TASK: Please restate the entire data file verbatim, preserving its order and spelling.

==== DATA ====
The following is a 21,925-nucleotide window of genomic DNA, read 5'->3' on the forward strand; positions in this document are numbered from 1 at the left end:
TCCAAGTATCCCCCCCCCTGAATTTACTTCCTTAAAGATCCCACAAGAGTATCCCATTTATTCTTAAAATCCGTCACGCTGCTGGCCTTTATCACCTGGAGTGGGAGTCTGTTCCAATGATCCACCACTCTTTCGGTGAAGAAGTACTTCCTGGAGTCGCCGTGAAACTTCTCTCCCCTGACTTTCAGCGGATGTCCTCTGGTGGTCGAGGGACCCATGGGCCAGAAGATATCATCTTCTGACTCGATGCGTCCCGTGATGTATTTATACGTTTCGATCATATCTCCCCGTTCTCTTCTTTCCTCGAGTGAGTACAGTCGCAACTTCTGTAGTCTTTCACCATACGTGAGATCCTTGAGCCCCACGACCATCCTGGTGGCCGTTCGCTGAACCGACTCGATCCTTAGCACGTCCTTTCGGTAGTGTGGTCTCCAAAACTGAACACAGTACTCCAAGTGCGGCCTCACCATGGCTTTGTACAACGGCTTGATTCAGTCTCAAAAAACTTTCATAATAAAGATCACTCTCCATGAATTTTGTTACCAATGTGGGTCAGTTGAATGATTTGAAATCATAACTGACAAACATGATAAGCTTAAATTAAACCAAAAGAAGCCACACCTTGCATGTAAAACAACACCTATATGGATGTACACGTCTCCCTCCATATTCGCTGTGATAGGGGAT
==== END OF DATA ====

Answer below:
The following is a 21,925-nucleotide window of genomic DNA, read 5'->3' on the forward strand; positions in this document are numbered from 1 at the left end:
TCCAAGTATCCCCCCCCCTGAATTTACTTCCTTAAAGATCCCACAAGAGTATCCCATTTATTCTTAAAATCCGTCACGCTGCTGGCCTTTATCACCTGGAGTGGGAGTCTGTTCCAATGATCCACCACTCTTTCGGTGAAGAAGTACTTCCTGGAGTCGCCGTGAAACTTCTCTCCCCTGACTTTCAGCGGATGTCCTCTGGTGGTCGAGGGACCCATGGGCCAGAAGATATCATCTTCTGACTCGATGCGTCCCGTGATGTATTTATACGTTTCGATCATATCTCCCCGTTCTCTTCTTTCCTCGAGTGAGTACAGTCGCAACTTCTGTAGTCTTTCACCATACGTGAGATCCTTGAGCCCCACGACCATCCTGGTGGCCGTTCGCTGAACCGACTCGATCCTTAGCACGTCCTTTCGGTAGTGTGGTCTCCAAAACTGAACACAGTACTCCAAGTGCGGCCTCACCATGGCTTTGTACAACGGCTTGATTCAGTCTCAAAAAACTTTCATAATAAAGATCACTCTCCATGAATTTTGTTACCAATGTGGGTCAGTTGAATGATTTGAAATCATAACTGACAAACATGATAAGCTTAAATTAAACCAAAAGAAGCCACACCTTGCATGTAAAACAACACCTATATGGATGTACACGTCTCCCTCCATATTCGCTGTGATAGGGGAT